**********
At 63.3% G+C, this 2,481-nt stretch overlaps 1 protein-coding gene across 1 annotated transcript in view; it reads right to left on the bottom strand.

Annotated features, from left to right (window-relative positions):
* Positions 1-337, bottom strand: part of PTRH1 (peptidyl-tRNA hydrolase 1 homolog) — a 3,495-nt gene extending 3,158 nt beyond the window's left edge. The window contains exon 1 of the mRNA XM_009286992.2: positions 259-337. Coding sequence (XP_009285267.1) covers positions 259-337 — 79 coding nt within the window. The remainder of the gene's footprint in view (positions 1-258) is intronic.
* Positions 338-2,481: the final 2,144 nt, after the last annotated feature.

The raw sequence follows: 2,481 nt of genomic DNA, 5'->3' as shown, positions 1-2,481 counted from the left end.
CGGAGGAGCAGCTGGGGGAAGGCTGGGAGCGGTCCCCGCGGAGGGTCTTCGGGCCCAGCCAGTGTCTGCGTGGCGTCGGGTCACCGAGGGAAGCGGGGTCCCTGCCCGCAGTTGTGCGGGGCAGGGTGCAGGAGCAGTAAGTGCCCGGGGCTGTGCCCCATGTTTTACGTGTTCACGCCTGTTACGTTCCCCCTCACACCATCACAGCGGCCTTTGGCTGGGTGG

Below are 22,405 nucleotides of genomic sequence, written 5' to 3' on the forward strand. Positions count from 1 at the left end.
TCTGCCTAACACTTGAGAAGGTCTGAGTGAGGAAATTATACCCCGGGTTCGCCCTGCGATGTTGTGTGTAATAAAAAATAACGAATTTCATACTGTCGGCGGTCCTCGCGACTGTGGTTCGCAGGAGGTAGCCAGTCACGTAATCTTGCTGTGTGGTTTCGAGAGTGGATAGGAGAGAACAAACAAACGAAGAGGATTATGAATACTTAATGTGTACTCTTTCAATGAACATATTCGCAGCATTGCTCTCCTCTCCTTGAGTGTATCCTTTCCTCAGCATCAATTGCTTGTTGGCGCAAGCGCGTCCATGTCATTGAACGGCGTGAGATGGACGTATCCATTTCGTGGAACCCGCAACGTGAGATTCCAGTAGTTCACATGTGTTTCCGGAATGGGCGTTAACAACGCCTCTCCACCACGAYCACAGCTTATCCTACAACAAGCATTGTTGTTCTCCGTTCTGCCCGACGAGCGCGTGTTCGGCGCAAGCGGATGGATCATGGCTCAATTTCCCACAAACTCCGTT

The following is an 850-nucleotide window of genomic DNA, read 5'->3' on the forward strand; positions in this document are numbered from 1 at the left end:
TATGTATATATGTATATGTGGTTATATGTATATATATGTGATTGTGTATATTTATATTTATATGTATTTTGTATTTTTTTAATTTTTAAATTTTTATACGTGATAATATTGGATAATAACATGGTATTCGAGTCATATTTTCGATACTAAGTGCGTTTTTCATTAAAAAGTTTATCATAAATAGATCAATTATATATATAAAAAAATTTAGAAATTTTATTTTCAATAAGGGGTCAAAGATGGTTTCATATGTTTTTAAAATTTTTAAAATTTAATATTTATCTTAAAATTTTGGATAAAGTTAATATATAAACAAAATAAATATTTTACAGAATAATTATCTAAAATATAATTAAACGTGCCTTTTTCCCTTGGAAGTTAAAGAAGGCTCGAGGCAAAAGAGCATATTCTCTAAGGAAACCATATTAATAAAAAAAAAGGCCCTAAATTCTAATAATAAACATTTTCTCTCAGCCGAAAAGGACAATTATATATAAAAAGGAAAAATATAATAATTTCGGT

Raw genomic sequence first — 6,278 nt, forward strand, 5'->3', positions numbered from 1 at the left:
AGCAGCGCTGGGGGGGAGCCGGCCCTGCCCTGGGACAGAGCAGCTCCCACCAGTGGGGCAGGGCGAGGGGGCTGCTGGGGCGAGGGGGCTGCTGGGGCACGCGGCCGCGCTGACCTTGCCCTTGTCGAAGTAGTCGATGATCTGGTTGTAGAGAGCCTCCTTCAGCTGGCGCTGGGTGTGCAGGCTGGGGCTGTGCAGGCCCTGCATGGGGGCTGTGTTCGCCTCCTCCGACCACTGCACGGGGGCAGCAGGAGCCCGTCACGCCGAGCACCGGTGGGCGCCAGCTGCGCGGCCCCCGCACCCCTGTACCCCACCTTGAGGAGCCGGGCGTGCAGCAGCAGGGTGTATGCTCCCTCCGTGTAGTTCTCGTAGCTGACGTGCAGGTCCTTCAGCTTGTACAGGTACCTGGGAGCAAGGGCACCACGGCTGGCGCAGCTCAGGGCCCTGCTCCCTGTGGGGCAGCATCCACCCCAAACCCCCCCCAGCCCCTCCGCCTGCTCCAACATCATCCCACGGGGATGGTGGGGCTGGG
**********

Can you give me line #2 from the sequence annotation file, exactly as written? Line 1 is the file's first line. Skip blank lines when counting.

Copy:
Annotated features, from left to right (window-relative positions):